Aviation Industry Protocol 2005: Prevention of excess alcohol and drugs and drugs among aircrew. The jobs reflect, to some extent, the general presence of alcohol and drugs in European society, but especially with regard to alcohol. More importantly, alcohol and drugs are a serious problem for a significant portion of the working-age population, with significant consequences for those affected, businesses and the economy as a whole. An Italian campaign conducted in the summer of 2006 among construction workers in Teramo province showed that up to 9% of the workers tested had alcohol in their blood (especially on the afternoon and Monday and Friday) (Cocchini et al. 2006). Keep in mind that the lab results are not inactive. As a general rule, the law requires that a first failed drug test be confirmed by a second test in order to rule out a “false positive.” Employees may also have the right to challenge the results, although it can be difficult to argue against two failed tests. In Portugal, 6% of construction workers report that they become nervous after a few hours without alcohol (Bizarro, 2007). In Spain, the Spanish Monitoring Centre for Drugs (5.96 MB PDF in Spain) found that 5.0% and 2.3% of male and female workers are considered high-risk users of alcohol (i.e. more than 50 cm3 per day for men and more than 30 cm3 per day for women).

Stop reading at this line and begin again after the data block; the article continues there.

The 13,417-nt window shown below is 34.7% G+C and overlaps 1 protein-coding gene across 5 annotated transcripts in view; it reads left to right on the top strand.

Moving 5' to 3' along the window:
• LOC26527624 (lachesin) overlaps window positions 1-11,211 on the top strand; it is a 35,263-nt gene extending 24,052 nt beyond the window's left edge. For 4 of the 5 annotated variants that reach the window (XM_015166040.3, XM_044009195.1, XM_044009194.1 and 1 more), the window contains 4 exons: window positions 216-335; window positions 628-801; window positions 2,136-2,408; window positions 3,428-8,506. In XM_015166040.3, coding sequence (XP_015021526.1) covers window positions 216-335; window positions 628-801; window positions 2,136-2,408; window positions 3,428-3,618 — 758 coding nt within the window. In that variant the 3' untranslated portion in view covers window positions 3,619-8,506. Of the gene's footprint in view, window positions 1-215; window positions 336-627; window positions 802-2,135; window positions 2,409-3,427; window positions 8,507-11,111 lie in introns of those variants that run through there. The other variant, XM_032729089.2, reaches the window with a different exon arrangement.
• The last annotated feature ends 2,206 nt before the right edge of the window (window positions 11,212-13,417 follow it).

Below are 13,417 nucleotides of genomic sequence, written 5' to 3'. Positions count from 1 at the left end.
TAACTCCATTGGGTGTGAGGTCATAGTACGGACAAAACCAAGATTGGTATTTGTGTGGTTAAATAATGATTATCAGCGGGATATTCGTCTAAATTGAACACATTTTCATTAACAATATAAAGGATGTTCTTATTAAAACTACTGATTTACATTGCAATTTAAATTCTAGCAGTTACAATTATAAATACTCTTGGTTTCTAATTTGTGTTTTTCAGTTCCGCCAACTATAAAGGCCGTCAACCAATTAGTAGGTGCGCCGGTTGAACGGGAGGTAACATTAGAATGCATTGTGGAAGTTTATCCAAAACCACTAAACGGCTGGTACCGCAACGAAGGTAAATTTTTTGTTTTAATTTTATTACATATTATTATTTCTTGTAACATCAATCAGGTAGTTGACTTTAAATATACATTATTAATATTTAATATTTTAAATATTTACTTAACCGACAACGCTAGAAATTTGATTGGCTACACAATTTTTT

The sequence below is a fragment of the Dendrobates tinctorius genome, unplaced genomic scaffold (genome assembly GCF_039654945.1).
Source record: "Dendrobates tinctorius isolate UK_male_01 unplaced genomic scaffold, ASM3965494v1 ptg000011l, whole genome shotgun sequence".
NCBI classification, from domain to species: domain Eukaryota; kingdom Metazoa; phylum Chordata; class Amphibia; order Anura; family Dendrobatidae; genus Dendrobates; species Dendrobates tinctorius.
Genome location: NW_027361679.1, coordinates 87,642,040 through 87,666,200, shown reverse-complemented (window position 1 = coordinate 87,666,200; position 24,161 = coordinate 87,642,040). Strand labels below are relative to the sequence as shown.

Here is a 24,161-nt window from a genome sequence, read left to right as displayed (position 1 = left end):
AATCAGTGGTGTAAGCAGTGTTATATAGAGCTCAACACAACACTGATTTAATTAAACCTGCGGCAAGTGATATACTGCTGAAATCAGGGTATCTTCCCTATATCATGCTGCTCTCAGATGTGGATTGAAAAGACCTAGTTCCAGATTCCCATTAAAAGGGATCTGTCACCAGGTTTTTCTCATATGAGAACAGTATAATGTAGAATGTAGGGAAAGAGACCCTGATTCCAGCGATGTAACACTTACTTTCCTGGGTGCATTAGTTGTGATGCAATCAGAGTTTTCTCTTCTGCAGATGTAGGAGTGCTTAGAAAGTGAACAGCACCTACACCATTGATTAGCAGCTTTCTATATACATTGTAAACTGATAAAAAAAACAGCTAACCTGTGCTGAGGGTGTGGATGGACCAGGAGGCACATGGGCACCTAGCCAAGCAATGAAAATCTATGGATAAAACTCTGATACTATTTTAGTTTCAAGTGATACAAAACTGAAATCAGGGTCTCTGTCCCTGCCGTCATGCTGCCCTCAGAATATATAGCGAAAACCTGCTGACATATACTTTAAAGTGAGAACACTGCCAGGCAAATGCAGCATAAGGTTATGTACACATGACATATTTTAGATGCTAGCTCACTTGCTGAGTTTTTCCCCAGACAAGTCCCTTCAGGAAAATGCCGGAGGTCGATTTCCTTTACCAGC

Workers should not create risks by using alcohol and drugs. Survey on alcohol consumption at work (Slovenian, 272 Kb PDF) A study of alcohol consumption patterns (in Polish, 184 Kb PDF) published in 2008 by the National Agency for the Prevention of Alcohol Problems (PARPA) showed that 8.2% of Polish workers consumed alcohol in the workplace. (GazetaPraca, August 31, 2009, in Polish). Austrian estimates, cited in a 2006 business alcohol conference (665 Kb PDFs) cited in Germany, indicate that the cost to businesses of alcohol consumption in the workplace is 1.25% – 2.5% of the total wage bill, or about 2.9 million euros per day. At the same time, the Austrian Manual on Alcohol Consumption (Uhl et al., 2009) suggests that for every 10,000 workers, the cost of alcohol-related absenteeism amounts to 2.5 million euros per year.